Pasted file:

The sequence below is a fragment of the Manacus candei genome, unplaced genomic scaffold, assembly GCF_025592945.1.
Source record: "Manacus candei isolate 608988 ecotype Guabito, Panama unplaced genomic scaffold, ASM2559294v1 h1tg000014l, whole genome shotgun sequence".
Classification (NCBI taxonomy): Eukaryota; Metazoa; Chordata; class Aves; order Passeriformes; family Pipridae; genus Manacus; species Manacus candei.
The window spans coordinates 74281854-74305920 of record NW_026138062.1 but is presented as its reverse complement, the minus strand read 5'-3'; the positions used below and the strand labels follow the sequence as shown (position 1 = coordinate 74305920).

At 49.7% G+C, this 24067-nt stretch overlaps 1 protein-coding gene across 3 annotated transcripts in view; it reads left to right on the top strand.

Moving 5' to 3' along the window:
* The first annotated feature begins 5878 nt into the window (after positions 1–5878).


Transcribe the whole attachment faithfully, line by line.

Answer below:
The sequence below is a fragment of the Manacus candei genome, unplaced genomic scaffold, assembly GCF_025592945.1.
Source record: "Manacus candei isolate 608988 ecotype Guabito, Panama unplaced genomic scaffold, ASM2559294v1 h1tg000014l, whole genome shotgun sequence".
Classification (NCBI taxonomy): Eukaryota; Metazoa; Chordata; class Aves; order Passeriformes; family Pipridae; genus Manacus; species Manacus candei.
The window spans coordinates 74281854-74305920 of record NW_026138062.1 but is presented as its reverse complement, the minus strand read 5'-3'; the positions used below and the strand labels follow the sequence as shown (position 1 = coordinate 74305920).

At 49.7% G+C, this 24067-nt stretch overlaps 1 protein-coding gene across 3 annotated transcripts in view; it reads left to right on the top strand.

Moving 5' to 3' along the window:
* The first annotated feature begins 5878 nt into the window (after positions 1–5878).